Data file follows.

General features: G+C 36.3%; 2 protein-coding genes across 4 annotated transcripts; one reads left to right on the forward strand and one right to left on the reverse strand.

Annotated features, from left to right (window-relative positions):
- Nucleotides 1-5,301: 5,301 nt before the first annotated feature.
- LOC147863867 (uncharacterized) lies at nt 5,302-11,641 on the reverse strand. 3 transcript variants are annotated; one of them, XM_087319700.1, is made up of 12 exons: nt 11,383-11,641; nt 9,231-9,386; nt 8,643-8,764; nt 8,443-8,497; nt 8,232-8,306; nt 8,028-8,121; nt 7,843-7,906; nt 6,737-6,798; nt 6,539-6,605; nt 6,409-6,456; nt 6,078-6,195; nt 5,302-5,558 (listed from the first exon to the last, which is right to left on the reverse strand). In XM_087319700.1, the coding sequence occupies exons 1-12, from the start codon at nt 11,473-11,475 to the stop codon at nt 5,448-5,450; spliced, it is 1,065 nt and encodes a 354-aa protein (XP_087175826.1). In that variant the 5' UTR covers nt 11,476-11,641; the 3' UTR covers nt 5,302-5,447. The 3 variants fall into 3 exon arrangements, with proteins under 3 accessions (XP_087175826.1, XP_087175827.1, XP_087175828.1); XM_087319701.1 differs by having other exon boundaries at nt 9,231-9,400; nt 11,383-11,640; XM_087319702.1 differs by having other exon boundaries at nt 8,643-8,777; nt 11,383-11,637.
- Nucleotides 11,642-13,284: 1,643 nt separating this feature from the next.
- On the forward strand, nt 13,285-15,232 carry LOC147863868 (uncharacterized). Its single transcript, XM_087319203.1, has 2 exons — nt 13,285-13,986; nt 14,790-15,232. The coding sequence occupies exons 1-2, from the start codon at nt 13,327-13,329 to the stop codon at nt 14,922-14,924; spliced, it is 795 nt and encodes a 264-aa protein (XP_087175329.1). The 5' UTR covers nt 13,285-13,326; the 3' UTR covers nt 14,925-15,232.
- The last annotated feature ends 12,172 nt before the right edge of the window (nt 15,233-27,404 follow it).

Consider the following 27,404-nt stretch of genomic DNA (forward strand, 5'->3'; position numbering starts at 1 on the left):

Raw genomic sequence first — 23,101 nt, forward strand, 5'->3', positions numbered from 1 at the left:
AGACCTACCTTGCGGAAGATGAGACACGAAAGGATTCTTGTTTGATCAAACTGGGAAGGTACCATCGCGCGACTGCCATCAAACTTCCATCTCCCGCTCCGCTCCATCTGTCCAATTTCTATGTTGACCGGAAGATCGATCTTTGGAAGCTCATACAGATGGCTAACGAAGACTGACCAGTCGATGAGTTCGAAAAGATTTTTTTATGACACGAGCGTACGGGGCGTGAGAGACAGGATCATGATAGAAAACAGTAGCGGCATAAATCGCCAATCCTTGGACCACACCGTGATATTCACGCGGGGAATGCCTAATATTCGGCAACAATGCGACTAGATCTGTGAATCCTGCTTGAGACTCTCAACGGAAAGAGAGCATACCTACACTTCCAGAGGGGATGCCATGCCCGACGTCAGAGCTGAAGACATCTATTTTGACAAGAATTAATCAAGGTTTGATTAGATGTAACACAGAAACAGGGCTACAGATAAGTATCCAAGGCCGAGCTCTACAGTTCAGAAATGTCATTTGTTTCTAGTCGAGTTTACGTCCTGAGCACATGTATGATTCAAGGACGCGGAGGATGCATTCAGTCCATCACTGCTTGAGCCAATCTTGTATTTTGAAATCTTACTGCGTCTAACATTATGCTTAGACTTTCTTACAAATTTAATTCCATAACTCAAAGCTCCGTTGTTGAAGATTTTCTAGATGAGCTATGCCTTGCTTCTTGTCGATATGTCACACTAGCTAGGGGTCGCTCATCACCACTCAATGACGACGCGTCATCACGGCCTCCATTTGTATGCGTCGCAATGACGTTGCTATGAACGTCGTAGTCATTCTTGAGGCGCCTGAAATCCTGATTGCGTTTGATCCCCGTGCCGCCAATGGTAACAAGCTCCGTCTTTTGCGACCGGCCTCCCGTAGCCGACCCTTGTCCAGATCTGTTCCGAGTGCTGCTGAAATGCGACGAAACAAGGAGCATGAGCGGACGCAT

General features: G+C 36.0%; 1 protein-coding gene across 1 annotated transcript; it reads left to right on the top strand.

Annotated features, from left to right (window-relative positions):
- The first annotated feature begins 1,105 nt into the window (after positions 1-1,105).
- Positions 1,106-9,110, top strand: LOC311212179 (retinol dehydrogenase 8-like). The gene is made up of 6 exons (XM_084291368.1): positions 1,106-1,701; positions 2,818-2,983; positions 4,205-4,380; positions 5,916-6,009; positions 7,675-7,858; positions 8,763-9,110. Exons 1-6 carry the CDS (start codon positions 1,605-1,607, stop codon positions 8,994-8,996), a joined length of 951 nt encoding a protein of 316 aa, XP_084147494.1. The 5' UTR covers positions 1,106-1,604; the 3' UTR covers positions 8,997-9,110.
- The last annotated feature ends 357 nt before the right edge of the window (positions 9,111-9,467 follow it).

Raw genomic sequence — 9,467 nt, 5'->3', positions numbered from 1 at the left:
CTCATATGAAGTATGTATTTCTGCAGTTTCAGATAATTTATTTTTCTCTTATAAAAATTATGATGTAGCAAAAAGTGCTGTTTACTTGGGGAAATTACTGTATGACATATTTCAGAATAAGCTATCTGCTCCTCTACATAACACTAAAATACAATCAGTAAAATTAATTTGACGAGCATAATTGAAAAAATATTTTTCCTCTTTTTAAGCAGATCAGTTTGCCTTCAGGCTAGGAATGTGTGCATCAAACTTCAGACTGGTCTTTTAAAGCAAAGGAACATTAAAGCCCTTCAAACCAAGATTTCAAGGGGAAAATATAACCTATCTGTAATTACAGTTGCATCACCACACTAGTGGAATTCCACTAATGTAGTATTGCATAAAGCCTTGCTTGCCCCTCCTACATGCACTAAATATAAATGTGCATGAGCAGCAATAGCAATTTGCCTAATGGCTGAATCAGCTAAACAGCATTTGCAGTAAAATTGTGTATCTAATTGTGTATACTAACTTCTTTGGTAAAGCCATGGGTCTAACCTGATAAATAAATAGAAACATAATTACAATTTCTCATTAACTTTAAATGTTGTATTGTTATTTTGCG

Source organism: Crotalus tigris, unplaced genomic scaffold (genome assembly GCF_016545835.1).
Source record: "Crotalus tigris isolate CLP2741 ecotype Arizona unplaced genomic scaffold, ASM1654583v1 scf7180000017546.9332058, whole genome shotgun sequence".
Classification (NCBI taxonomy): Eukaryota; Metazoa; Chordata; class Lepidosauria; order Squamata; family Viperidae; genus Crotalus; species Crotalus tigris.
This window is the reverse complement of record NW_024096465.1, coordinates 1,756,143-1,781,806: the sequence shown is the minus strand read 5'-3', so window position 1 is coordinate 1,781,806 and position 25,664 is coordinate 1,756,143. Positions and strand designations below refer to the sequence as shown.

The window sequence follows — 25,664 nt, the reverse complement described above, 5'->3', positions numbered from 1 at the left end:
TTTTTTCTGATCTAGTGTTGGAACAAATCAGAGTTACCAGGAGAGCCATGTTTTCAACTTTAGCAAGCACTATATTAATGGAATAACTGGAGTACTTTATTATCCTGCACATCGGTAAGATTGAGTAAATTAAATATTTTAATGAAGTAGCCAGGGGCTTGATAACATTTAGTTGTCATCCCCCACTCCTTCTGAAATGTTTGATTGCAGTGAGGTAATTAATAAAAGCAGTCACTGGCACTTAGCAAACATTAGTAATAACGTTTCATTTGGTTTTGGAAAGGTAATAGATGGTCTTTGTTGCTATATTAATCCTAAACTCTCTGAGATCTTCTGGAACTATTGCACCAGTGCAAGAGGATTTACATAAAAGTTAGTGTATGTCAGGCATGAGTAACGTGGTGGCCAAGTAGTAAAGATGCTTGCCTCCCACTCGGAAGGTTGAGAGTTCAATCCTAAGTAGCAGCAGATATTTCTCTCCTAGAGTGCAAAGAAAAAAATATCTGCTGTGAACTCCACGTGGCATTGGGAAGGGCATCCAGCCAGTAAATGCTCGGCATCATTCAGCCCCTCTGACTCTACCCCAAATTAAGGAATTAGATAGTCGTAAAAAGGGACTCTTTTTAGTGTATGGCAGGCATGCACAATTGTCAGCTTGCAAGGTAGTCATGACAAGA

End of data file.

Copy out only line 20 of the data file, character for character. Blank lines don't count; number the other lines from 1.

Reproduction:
Classification (NCBI taxonomy): Eukaryota; Metazoa; Chordata; class Lepidosauria; order Squamata; family Viperidae; genus Crotalus; species Crotalus tigris.